ATLANTA -- Given deep-seated discontent with the war in Iraq, the new Democratic majority in Congress believes it has a political mandate for withdrawal of U.S. troops. House Speaker Nancy Pelosi and Senate Majority Leader Harry Reid have succeeded in passing bills that borrow heavily from the Iraq Study Group, which proposed a significant force reduction over the next two years.
Most of the Democratic presidential candidates are also heeding the polls. The current favorites - former Sen. John Edwards and Sens. Hillary Rodham Clinton of New York and Barack Obama of Illinois - all support proposals to withdraw most troops from combat by the end of 2008. The specifics of their plans differ; Mr. Edwards would hurry toward the exit, while Mrs. Clinton's plan has speed bumps. In interviews, Mrs. Clinton has acknowledged the need to keep enough troops in Iraq to prevent further Iranian incursions. But on the campaign trial, her mantra is simpler: Bring them home.
None of the Democrats wants to confront voters with the messy reality of the Middle East: Now that President Bush and his neoconservative chicken hawks have dragged us into Iraq, leaving won't be simple or pretty. There is no way to undo the damage we've done.
The Democrats are right to insist on a significant withdrawal of U.S. forces; the so-called surge calls for 160,000 troops remaining in Iraq for an unspecified length of time. That's cynical and callous, asking Americans to sacrifice their sons and daughters for no good reason.
But an abrupt exit would also be a bad idea. If a new president withdrew U.S. troops en masse in early 2009, the Iraqi conflict would not end with the occupation. It could - and probably would - spread beyond Iraq, inflaming the strife between Shiites, dominant in Iran and Iraq, and Sunnis, dominant in much of the rest of the region. At the very least, the United States needs to leave enough troops behind to keep Iran and others from making matters worse.
This is a messy and difficult conversation. After all, the bring-the-troops-home message is likely to win the most votes, especially in the Democratic primaries.
So forgive me for believing that some things are more important than winning elections. War is one of them.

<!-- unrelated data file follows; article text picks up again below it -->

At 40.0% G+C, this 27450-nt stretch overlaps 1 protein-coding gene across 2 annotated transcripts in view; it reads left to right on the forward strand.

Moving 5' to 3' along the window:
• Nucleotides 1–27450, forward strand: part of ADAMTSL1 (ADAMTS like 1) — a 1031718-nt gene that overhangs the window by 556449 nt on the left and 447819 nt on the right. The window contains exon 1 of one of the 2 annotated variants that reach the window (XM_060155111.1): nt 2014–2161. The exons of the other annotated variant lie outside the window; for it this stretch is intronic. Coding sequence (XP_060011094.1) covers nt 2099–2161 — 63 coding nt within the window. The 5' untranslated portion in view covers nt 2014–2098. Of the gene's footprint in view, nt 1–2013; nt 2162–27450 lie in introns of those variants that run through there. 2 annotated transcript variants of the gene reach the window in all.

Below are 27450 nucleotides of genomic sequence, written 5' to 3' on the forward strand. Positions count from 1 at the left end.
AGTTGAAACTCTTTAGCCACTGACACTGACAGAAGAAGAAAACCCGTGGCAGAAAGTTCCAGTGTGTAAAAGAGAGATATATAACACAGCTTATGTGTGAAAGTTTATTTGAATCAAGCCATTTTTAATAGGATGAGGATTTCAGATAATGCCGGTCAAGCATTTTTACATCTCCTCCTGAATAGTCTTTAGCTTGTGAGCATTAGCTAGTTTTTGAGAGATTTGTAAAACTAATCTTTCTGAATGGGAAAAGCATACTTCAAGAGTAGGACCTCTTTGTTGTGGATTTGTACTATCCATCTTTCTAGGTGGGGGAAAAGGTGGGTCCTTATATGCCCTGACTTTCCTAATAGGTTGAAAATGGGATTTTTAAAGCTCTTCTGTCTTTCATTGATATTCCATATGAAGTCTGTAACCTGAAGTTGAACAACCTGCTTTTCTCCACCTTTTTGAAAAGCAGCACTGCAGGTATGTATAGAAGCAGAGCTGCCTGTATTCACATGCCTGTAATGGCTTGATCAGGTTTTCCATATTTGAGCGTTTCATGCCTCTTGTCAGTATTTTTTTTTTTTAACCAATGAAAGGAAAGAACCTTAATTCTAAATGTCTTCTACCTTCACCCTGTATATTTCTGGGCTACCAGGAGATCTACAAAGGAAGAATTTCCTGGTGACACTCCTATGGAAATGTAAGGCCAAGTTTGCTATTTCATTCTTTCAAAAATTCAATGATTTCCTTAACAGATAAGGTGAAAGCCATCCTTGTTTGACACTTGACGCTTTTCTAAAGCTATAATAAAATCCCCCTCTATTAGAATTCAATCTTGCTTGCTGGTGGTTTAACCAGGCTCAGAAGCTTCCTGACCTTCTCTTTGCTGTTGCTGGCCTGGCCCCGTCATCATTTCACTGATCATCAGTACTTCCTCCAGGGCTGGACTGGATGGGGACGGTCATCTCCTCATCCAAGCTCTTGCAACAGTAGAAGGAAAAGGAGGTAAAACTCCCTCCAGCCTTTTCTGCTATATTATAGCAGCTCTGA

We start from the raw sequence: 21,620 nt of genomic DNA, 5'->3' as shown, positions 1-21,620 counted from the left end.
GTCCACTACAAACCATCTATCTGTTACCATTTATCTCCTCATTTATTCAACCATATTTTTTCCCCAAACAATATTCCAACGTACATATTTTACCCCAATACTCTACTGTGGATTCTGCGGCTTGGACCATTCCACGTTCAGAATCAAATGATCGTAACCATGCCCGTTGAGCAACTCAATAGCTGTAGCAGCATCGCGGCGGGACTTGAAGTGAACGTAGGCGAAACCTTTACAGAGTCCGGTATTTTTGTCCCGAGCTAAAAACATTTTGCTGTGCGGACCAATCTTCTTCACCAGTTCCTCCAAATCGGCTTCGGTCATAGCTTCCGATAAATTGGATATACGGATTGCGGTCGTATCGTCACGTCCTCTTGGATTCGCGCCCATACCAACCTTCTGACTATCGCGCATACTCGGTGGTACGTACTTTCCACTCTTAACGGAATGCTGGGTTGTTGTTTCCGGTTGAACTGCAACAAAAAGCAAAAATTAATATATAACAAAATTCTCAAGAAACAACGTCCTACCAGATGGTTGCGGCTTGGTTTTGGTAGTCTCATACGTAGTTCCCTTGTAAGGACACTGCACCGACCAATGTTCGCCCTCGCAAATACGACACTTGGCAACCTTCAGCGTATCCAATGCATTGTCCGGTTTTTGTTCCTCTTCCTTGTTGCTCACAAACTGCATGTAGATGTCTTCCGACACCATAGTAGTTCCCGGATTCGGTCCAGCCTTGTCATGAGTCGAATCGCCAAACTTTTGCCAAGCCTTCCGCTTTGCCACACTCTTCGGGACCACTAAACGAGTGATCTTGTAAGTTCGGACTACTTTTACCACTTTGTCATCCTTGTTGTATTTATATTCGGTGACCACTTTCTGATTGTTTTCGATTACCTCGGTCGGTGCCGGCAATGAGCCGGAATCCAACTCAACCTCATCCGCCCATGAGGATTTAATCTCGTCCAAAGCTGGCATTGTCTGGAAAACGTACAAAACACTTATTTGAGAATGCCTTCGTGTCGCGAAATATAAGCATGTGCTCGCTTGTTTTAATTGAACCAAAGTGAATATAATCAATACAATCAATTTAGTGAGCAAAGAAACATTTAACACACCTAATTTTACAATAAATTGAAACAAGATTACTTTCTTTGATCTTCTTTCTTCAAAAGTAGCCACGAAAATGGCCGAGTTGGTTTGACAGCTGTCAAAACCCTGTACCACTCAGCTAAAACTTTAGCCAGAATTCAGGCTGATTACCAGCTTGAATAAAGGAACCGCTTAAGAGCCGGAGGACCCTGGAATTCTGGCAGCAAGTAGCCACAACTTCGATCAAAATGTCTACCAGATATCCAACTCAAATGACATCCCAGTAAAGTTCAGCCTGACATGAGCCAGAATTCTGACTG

Speaker Pelosi has sullied the debate among House Democrats by buying votes for the military spending bill that includes a timetable for withdrawal from Iraq. To win over hawkish Democrats and fence-sitters, she and her colleagues inserted millions of dollars of pork-barrel spending, including money for those perennial victims, farmers.
Most Republicans, of course, are continuing their campaign of deception and duplicity. Sen. John McCain of Arizona, another presidential candidate, denounced the Democrats' withdrawal date as a "recipe for defeat," insisting that "we are starting to turn things around in Iraq." Nonsense. Violence has dropped off a bit in Baghdad only to flare up in Tal Afar, where sectarian strife claimed dozens last week.
For his part, President Bush remains delusional. He insists that he'll keep U.S. forces in Iraq until they achieve "victory." What does that mean? Keeping significant numbers of U.S. troops on patrol will lead to a higher casualty count but not much else.
Still, a significant reduction of U.S. forces would leave a vacuum likely to be filled by civil war. More frightened and displaced Iraqis would try to leave the country, perhaps creating a refugee crisis. And unless thousands of U.S. troops would be left behind to keep out meddlers, the entire Middle East could erupt in conflict.
If the Democratic presidential hopefuls really want to distinguish themselves from the Bush presidency, they ought to do it by telling voters the truth about the difficulties ahead. We've been lied to enough. So tell your consultants that voters are grown up, knowledgeable, able to handle the truth. And then give it to us straight.
Cynthia Tucker is editorial page editor for The Atlanta Journal-Constitution. Her column appears Mondays in The Sun. Her e-mail is email@example.com.